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Ford Motor said it lost $526 million in the final three months of 2023, mainly as a result of special charges related to its employee pension programs and the reorganization of some of its overseas operations.

The automaker said its fourth-quarter revenue rose to $46 billion, from $44 billion a year earlier, thanks to strong sales of internal-combustion vehicles and light commercial trucks.

The division of the company that makes gasoline and hybrid vehicles earned $813 million before interest and taxes in the fourth quarter, and its commercial vehicle division made $1.8 billion. The unit that makes electric vehicles lost $1.6 billion.

John Lawler, Ford’s chief financial officer, said the company’s profit in the fourth quarter was also hurt by an extended strike by the United Automobile Workers union, and higher labor costs stemming from the new contract it signed with the U.A.W.

“You adjust for those two factors, and you see a pretty strong quarter,” Mr. Lawler said in a conference call.

Ford had previously said the strike reduced its pretax profit by $1.7 billion in 2023.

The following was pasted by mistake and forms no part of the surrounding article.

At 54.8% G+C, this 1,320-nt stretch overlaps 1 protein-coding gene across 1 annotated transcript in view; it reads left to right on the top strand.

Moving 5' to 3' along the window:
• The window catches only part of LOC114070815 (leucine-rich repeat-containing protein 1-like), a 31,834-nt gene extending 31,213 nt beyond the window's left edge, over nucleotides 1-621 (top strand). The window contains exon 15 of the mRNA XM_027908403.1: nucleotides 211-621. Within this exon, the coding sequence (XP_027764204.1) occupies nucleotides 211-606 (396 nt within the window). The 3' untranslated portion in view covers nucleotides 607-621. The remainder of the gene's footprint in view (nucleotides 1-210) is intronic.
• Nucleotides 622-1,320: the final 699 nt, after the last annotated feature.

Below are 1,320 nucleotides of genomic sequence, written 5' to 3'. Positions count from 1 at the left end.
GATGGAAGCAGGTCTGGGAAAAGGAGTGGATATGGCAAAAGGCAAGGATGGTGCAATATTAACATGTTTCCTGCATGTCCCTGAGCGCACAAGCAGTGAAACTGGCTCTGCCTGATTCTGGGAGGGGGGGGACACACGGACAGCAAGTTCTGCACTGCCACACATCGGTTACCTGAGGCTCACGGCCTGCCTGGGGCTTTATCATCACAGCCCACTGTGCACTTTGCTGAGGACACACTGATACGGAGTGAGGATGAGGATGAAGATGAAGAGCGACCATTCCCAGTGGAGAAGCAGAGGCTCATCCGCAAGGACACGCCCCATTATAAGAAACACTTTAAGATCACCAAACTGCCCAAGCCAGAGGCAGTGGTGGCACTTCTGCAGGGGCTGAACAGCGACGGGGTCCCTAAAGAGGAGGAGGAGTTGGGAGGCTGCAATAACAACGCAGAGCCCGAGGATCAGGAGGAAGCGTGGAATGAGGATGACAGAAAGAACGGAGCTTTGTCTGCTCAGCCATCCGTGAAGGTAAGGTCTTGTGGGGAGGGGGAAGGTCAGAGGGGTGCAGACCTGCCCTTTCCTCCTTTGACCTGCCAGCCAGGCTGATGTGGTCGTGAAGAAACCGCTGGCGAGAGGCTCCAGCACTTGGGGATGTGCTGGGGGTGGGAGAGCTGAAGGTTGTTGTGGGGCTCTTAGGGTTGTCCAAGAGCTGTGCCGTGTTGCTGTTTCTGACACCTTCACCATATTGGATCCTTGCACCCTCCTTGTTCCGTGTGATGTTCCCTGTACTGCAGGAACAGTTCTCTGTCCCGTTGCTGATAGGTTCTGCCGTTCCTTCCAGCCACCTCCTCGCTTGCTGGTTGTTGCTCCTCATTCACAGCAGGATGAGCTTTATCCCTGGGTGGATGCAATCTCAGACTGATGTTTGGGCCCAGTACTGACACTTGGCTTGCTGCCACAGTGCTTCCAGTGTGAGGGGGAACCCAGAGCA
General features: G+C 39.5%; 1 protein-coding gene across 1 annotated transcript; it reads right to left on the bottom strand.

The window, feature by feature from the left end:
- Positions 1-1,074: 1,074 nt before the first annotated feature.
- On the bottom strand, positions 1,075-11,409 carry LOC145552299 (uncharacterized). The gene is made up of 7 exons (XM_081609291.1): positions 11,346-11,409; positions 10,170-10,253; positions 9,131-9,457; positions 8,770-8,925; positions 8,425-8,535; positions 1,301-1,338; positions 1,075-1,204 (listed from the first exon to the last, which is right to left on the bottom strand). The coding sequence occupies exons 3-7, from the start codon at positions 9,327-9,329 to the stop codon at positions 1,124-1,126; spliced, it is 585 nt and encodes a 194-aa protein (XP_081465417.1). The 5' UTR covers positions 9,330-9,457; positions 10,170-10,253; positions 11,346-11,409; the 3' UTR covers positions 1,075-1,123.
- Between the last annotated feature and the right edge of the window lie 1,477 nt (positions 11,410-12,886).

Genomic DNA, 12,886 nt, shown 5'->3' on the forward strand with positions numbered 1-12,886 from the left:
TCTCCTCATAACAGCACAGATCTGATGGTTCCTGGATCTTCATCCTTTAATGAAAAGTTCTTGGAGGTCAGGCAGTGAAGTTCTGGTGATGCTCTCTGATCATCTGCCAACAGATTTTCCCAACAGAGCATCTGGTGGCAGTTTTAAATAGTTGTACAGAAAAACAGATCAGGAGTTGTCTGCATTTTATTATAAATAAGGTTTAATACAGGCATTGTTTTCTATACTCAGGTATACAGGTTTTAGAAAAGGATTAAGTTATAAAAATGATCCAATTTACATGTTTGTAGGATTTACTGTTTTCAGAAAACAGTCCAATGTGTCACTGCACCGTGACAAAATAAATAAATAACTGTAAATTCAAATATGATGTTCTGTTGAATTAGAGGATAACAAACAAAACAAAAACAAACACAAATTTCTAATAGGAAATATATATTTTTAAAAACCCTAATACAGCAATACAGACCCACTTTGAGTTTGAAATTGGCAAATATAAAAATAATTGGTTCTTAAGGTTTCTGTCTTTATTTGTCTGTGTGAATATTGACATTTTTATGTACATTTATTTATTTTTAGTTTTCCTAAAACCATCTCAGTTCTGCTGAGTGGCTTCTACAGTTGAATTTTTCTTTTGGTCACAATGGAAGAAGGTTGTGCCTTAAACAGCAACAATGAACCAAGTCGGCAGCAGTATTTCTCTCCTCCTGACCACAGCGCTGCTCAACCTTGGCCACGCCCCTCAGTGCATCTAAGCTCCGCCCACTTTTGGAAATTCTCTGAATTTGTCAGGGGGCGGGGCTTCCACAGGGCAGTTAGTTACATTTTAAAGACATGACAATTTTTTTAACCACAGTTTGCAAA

Looking ahead, Ford said it expected to make $10 billion to $12 billion in adjusted earnings before taxes and interest this year.

Speaking with financial analysts, Ford’s chief executive, Jim Farley, said the company was adjusting its investments in electric cars, putting less emphasis on larger vehicles and more on smaller models that will use a low-cost design that Ford has been working on.

A small E.V. from Ford would most likely compete with a more affordable car that Tesla is expected to introduce in 2025. “The ultimate competition will be the affordable Tesla and the Chinese manufacturers,” Mr. Farley said.

Ford reported a profit of $4.3 billion in 2023, compared with a $2 billion loss in 2022. Revenue in 2023 rose to $176 billion, up from $158 billion in 2022. The company said its 58,000 U.A.W. workers would be paid profit-sharing bonuses of up to $10,400 based on its performance in 2023.

The automaker said it wanted to improve its financial performance by investing less in some areas, like electric vehicles, while setting higher profit goals for the projects it was still putting money in. “Simply ‘good’ isn’t good enough and investments are going to projects that have credible plans to deliver their targeted returns,” Mr. Lawler said in a statement.

Ford shares were up about 6 percent in extended trading after it reported earnings.

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